White House spokeswoman Hope Hicks issued a statement about President Trump on Monday that is so disconnected from reality that it reads like a parody — like something “Saturday Night Live” cooked up to mimic propaganda.
Here it is:
President Trump has a magnetic personality and exudes positive energy, which is infectious to those around him. He has an unparalleled ability to communicate with people, whether he is speaking to a room of three or an arena of 30,000. He has built great relationships throughout his life and treats everyone with respect. He is brilliant with a great sense of humor … and an amazing ability to make people feel special and aspire to be more than even they thought possible.
Hicks composed the statement in response to a Washington Post report on Trump's habit of cutting down staffers with insults. The most jarring thing about her characterization of the president is not the inaccuracy; it's the sudden rejection of Trump's entire political brand.
To say that Trump “exudes positive energy” is to ignore the whole premise of his campaign. He would not need to “Make America Great Again” if America were currently great — and Trump made very clear that he believes it is not.
“When was the last time America was great?” NBC's Chuck Todd asked early in the campaign. “I would say that during the administration of Ronald Reagan, you felt proud to be an American,” Trump replied. “You felt really proud. I don't think since then, to any great extent, people were proud.”
At the GOP convention last summer, Trump declared that “it is finally time for a straightforward assessment of the state of our nation.” His assessment was that the country is in “crisis” in virtually every way.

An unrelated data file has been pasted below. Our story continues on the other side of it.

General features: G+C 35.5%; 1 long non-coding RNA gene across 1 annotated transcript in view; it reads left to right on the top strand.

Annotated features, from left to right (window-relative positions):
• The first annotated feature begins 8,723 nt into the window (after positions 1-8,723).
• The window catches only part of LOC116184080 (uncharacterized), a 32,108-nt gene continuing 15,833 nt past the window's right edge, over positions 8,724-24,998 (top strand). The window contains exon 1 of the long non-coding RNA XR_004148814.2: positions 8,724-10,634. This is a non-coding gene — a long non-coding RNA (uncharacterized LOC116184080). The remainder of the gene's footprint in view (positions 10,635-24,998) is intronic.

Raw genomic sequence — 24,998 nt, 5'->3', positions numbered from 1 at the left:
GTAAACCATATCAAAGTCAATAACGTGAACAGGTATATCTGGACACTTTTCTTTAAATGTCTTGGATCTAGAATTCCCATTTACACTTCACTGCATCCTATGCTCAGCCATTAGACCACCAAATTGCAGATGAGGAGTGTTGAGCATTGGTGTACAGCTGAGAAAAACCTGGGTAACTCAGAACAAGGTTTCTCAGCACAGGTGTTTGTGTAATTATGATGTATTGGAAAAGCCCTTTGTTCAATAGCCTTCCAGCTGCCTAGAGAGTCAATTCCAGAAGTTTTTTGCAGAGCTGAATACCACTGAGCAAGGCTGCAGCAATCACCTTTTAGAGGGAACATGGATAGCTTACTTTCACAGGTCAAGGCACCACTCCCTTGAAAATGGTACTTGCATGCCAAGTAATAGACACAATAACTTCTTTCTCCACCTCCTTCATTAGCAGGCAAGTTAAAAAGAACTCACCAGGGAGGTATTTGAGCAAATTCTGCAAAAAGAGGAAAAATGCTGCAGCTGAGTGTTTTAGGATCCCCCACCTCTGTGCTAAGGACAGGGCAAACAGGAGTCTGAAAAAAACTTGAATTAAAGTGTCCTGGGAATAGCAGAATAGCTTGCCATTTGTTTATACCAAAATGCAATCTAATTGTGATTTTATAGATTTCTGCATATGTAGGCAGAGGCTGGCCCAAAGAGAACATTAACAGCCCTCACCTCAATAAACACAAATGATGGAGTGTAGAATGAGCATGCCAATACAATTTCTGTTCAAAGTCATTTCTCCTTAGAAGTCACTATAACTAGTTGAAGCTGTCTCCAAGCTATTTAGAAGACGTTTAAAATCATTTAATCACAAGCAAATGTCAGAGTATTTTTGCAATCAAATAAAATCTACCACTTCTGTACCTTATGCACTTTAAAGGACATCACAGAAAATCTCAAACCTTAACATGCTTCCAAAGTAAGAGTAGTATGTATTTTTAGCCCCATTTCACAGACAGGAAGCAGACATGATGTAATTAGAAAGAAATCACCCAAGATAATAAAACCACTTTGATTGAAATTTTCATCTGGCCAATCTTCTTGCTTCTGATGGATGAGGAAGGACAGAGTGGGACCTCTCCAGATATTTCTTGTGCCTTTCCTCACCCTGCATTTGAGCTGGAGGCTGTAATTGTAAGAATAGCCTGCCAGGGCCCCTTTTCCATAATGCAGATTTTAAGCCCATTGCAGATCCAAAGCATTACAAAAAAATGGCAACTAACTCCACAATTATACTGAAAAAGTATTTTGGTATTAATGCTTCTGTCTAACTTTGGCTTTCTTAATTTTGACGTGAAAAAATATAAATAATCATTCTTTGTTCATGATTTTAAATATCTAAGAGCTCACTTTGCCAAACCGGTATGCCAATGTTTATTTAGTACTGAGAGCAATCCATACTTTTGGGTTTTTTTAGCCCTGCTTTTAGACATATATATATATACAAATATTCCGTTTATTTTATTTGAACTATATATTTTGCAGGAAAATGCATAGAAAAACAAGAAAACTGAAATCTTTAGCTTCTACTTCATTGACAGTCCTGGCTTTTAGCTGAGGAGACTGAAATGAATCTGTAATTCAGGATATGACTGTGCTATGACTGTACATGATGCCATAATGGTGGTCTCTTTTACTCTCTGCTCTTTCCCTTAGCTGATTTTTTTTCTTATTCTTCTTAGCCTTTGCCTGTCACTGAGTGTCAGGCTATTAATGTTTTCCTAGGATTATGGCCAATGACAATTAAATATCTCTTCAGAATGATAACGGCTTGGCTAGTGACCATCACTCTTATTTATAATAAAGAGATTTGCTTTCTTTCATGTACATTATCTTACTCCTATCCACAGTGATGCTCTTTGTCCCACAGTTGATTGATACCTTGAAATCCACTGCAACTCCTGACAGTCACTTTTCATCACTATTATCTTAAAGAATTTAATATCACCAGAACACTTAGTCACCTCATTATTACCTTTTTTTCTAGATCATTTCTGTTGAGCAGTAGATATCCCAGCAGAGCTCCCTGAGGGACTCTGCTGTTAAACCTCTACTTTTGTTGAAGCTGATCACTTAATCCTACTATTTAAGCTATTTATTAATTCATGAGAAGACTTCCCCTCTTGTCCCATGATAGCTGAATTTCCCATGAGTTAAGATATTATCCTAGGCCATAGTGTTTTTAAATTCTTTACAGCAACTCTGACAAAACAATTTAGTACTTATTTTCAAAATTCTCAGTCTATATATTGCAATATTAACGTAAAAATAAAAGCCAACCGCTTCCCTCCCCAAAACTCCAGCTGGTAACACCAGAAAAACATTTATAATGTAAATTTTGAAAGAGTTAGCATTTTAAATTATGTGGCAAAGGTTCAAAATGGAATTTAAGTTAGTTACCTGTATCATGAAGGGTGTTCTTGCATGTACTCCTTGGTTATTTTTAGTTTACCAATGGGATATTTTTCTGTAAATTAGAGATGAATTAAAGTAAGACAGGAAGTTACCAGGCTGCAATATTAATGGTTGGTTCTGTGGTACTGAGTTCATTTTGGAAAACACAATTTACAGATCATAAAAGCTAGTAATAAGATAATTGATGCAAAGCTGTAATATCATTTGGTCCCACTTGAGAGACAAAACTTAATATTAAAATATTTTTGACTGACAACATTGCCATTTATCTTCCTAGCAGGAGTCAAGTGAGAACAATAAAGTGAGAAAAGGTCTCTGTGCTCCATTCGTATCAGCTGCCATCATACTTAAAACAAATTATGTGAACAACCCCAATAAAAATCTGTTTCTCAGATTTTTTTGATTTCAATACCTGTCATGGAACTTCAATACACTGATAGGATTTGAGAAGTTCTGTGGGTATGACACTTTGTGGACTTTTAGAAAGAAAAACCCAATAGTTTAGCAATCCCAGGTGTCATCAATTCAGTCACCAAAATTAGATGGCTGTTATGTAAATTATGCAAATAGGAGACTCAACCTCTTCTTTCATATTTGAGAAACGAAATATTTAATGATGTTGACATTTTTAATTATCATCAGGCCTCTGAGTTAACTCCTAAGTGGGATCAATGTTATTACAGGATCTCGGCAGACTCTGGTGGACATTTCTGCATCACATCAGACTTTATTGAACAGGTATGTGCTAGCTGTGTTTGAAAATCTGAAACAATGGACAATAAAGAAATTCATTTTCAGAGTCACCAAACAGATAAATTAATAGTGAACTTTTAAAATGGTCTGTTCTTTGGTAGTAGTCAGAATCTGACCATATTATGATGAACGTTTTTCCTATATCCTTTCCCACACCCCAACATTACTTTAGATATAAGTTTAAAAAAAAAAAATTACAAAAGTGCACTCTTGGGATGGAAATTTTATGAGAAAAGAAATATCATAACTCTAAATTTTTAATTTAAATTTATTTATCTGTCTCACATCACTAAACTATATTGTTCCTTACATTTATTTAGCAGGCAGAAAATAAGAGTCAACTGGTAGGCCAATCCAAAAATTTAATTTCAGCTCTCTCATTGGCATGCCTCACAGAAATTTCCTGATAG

“Nobody knows the system better than me, which is why I alone can fix it,” Trump said.
The message clearly resonated with many voters; that's why Trump is president. But he didn't win by being positive. He won by claiming everything is a mess.
And what's this nonsense about making people “feel special”? Trump doesn't care about hurting people's feelings — and his supporters love him for it.
When Megyn Kelly listed a few of the many barbs Trump had directed at women over the years, during the first debate of the Republican primary, this was the billionaire's response: “I think the big problem this country has is being politically correct. I've been challenged by so many people, and I don't frankly have time for total political correctness. And to be honest with you, this country doesn't have time either.”
The crowd of Republicans in Cleveland applauded Trump's answer.
Hicks's statement reflects a White House without a clear political identity or message — no surprise, given that communications director Mike Dubke just resigned. The statement seems purely reflexive. The media is saying one thing, so let's say the exact opposite.
That's not a viable strategy, and it's not what has worked for Trump in the past. A more Trump-like response would have been to spin his abrasiveness as a positive. The president and his staff are totally focused on Making America Great Again. They are not worried about their own feelings.
Instead, we got a statement that shows the White House press shop to be rudderless.